The new top executive of the National Association of Securities Dealers says he may recommend that it eliminate the boards of directors of its two subsidiaries to streamline decision-making.
That is a reversal for Frank G. Zarb, who has repeatedly denied he might propose removal of the Nasdaq stock market and broker regulatory boards.
Mr. Zarb, an aide to Presidents Nixon and Ford who has headed the NASD for two months, said elimination of these boards is the most dramatic of three options he might recommend to the parent body's board on June 26.
"Most everyone feels we need to streamline the process," Mr. Zarb said. "We're at a very preliminary stage, and I'm keeping an open mind."
Other options under consideration would retain all three boards. Under one plan, the parent body's board would expand while the unit boards would be scaled back. A third proposal would keep the three boards intact while improving coordination among them, Mr. Zarb said.
He also said that he had asked former U.S. Sen. Nancy Kassebaum Baker of Kansas to serve on the parent body's board, but that she has not made a final decision. Mr. Zarb also said plans to invite a corporate and a brokerage representative. The terms of several members are due to expire soon, he noted.
The three boards, which have 47 members in all, were created a year and a half ago to help shield the NASD's broker-regulatory unit from influence by the Nasdaq market and its brokerage members.
The NASD regulation unit, headed by Mary Schapiro, polices all U.S. brokers. Nasdaq, led by Alfred Berkeley, is the nation's second-largest stock market.
Last summer, the Securities and Exchange Commission censured NASD, then headed by Joseph Hardiman, accusing the organization of turning a blind eye to dealer price collusion and trading iolations on the Nasdaq market.
Mr. Zarb said he had not made up his mind about whether to seek an end to the boards. "I'm not strongly advocating elimination of the boards," he said."We're collecting information and not advocating any final solution."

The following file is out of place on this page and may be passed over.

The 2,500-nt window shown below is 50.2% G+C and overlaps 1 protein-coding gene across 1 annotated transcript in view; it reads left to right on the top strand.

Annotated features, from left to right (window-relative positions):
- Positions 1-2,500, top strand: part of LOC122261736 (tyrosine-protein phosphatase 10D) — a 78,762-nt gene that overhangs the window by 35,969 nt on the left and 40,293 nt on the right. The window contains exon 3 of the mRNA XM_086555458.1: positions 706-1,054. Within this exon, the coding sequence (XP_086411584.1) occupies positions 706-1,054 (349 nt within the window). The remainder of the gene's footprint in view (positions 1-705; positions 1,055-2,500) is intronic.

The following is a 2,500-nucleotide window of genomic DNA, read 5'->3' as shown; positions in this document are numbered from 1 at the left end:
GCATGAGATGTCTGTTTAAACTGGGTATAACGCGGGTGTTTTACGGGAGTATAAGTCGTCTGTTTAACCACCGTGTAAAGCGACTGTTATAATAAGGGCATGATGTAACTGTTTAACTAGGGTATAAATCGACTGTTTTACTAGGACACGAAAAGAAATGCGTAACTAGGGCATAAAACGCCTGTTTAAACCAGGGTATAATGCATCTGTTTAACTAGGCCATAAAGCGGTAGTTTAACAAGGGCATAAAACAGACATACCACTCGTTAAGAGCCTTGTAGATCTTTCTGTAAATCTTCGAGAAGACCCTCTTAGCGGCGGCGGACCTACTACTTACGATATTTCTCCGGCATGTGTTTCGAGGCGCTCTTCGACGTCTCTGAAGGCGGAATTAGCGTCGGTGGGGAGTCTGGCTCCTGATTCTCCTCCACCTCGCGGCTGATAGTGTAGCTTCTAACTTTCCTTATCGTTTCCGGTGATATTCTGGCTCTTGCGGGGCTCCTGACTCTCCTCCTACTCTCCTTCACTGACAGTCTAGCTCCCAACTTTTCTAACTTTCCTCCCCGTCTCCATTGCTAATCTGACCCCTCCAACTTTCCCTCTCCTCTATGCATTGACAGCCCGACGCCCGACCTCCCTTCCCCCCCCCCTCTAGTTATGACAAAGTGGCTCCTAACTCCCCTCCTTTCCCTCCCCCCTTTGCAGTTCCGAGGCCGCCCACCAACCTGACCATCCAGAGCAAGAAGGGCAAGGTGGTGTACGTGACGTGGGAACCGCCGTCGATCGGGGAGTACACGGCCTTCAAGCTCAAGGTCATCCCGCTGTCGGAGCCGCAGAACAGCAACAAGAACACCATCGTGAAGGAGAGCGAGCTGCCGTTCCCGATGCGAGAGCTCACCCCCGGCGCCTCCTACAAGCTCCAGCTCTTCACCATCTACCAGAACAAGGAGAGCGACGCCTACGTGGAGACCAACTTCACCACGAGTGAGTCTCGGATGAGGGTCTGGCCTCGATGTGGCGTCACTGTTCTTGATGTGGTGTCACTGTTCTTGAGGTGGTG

One influential former NASD board member said that he "strongly feels" the NASD regulation board should not be eliminated.
"It's essential to have daylight between the Nasdaq market and the regulator," said A.A. Sommer Jr., a former NASD vice chairman and SEC commissioner.
Mr. Sommer, who said he has conveyed his views to Mr. Zarb, served on the panel led by former U.S. Sen. Warren Rudman that recommended the current board structure.
An influential congressman also warned against abolishing the unit boards.
"I have grave concerns that this reorganization threatens the independence of NASD regulation and may lead to a restoration of the old status quo,"said Rep. Edward J. Markey, a Massachusetts Democrat who is a senior House Commerce Committee member. "There's an ongoing risk that the integrity of regulation will be compromised on the altar of promoting the market."
Mr. Zarb, who is the NASD's chairman as well as its president and chief executive, said any restructuring would not impinge on the independence of Ms. Schapiro's regulatory unit. "The principles of separation are sacrosanct," he said.
Ms. Schapiro said the independence of her NASD regulation unit "is not inherently threatened by changes in the board structure."
"My mantra is the independence of the regulatory function," said Ms. Schapiro, who expressed support for Mr. Zarb's approach to the issue. "So long as this is a restructuring principle, I can make it work."
Mr. Zarb, a former Smith Barney Inc. chairman, said in recent weeks that he was considering only a paring of the subsidiary boards and an improvement in coordination among the three panels.
"We need to improve reporting lines among the boards," he said.
Mr. Zarb said that if the two unit boards were eliminated, many of their directors would be absorbed by the parent body's board.
The majority of the single board would be made up of public members rather than brokerage representatives, he said.
Mr. Zarb also said that under this option he would form separate Nasdaq and NASD regulation committees to continue some form of oversight of the two units and enable them "to retain their independence and autonomy."
Mr. Zarb said that under a second option the size of the unit boards would be scaled back and they would be given new missions.
The idea would be to limit overlap with the parent body's expanded board.
"This is going to take some noodling, and I don't completely understand it myself," Mr. Zarb said.
Several directors would sit on more than one board, he said.
Under the third option, the three boards would remain intact but some unit directors would sit on the parent body's board, Mr. Zarb said.
SEC Chairman Arthur Levitt Jr., who backed the current board structure when it was created in late 1995, has expressed support for Mr. Zarb's efforts.
"What you have today is cumbersome," he said recently. "I support streamlining."
Mr. Zarb said his restructuring also has the support of key members of Congress he has briefed. "No one has said stop," Mr. Zarb said. "They all agree we need to keep the principle of separation of the regulatory unit."
Mr. Zarb said he has discussed his efforts with Sen. Alfonse D'Amato, a New York Republican; Rep. Michael Oxley, an Ohio Republican, and Mr. Markey. He said he also plans discussions with, among others, Rep. Thomas Bliley, a Virginia Republican, and Rep. John Dingell, a Michigan Democrat.